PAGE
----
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Find out how glaucoma can be treated, along with the risks and the benefits
Eye drops are often recommended as a first treatment to reduce the high eye pressure. However, if they do not work, then surgery or SLT will be recommended.
Your doctor can administer medicine for glaucoma into your eye using a syringe. This is a quick and easy way treatment and often can improve your symptoms. If it is not effective, surgery or SLT will be suggested.
Laser energy is applied to the drainage tissue in the eye, enabling fluid to drain out better. A “cold laser” is used, meaning that its energy only affects certain tissues. This means that it causes minimal pain and scarring.
This laser treatment is often successful in reducing pressure in the eye, but its results can reduce over time, meaning that the treatment often needs to be repeated after a few years.
Glaucoma surgery, also known as a trabeculectomy, involves draining some of the fluid in your eye out to lower the pressure. Your surgeon will make a small draining hole in the lining of the white of your eye. The fluid will drain out into a space in the outer lining of your eye and collect just under your eyelid.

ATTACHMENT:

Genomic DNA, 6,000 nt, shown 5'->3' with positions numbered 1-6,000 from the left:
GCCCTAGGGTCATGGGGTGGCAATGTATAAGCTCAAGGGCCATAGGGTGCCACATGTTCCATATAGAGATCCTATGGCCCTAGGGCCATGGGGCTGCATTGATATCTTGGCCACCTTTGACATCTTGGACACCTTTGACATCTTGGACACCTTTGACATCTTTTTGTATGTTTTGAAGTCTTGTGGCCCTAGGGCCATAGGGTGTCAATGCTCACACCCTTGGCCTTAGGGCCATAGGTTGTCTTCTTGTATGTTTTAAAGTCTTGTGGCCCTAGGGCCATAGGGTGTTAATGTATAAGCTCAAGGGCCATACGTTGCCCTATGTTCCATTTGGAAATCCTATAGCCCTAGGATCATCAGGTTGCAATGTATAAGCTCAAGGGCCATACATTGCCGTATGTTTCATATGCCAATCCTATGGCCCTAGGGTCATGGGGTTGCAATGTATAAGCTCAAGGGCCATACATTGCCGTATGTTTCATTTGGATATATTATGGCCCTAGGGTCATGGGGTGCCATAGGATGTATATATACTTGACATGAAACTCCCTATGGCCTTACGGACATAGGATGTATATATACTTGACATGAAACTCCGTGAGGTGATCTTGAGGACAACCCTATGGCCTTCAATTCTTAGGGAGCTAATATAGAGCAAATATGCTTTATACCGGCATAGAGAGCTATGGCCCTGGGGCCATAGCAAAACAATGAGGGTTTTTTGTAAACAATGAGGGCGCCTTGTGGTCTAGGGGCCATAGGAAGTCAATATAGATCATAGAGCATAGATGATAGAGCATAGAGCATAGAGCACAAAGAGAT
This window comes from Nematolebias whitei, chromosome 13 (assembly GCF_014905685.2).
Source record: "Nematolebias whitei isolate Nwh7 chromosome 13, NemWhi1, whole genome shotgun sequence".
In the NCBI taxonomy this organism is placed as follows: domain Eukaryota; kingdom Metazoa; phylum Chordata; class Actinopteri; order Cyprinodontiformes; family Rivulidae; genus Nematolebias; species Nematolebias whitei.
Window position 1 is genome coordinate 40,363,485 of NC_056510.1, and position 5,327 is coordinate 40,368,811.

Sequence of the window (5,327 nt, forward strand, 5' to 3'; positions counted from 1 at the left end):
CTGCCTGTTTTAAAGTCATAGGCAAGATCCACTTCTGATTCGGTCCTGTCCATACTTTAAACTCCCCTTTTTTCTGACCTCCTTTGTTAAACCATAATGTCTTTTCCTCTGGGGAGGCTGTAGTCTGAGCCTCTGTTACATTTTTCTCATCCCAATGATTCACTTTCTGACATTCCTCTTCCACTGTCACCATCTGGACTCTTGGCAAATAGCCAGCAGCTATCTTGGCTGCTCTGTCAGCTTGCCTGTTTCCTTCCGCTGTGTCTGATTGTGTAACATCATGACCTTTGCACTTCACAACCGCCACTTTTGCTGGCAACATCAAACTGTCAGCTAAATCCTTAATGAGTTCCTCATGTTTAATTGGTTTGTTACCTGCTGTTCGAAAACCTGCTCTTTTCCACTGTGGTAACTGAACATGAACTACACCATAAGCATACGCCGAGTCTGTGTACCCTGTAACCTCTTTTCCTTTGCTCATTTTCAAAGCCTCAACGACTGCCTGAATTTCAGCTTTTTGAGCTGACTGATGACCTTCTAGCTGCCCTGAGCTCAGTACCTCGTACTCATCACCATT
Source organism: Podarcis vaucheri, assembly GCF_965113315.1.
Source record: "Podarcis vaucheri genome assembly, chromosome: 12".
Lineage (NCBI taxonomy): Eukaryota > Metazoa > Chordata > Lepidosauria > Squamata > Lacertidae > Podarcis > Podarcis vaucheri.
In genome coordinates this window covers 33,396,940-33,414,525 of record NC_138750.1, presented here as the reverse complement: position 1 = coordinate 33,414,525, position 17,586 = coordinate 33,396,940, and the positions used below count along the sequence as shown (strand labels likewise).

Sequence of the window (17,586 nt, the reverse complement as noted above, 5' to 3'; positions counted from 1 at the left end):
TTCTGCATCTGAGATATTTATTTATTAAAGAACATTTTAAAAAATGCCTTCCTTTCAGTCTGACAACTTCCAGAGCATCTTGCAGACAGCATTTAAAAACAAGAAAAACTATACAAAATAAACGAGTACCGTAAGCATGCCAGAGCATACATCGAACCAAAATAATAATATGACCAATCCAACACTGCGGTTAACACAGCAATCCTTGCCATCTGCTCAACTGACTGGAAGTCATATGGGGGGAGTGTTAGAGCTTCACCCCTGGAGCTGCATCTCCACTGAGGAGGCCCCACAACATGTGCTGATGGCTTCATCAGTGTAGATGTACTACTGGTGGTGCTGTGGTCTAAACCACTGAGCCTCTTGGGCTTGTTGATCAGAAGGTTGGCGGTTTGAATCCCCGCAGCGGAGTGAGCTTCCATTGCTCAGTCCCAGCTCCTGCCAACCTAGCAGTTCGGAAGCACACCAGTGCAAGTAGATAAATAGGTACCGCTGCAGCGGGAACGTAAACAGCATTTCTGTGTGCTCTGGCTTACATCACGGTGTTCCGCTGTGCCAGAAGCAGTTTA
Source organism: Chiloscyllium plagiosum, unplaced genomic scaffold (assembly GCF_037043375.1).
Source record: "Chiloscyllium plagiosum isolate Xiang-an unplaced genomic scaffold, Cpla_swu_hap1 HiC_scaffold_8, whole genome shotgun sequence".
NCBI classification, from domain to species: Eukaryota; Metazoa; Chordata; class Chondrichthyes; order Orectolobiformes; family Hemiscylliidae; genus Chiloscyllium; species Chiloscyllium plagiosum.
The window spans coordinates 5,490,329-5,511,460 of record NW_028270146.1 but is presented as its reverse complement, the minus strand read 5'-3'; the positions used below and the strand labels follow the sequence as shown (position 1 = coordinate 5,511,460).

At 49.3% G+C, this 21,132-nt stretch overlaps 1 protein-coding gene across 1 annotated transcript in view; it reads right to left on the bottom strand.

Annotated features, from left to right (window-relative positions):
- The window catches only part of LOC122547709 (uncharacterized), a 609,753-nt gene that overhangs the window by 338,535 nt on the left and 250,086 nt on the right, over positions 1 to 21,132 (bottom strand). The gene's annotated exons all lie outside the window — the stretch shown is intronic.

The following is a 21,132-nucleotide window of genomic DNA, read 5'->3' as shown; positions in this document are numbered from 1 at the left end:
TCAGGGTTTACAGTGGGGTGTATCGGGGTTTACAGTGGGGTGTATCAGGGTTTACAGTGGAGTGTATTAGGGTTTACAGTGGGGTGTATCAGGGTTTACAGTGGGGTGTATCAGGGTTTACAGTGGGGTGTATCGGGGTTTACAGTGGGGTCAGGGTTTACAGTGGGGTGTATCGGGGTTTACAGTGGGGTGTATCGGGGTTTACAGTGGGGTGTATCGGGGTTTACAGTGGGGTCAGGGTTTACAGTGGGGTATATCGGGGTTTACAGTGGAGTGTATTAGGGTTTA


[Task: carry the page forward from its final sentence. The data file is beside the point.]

The operation usually takes between 45 minutes and an hour. You should be able to go home a few hours after the operation. However, your doctor may recommend that you stay in hospital overnight.
The iStent Inject device is in fact two small – very small, they're the smallest things currently implanted into the human body and one fifth the size of a grain of rice – stents which are added to the eye. A stent is a small method of holding open tissue to allow the passage of liquid through it. The stents are inserted into in the same area as the eyes' natural drainage system.
The iStent Inject stents are made of titanium and work by creating and holding open very small extra holes in that natural drainage system of the eye. The extra and unwanted pressure inside the eye – which may lead to glaucoma – is drained through the eye's natural pathway.
Glaucoma will not improve on its own and can cause blindness if it is not treated. The risks of glaucoma treatment should be weighed up against the risks of no treatment. Your doctor will be able to advise you on the best course of action for your condition.
Invasive glaucoma treatment is more likely to cause side effects and problems than less invasive treatments. Risks of surgery and laser therapy include: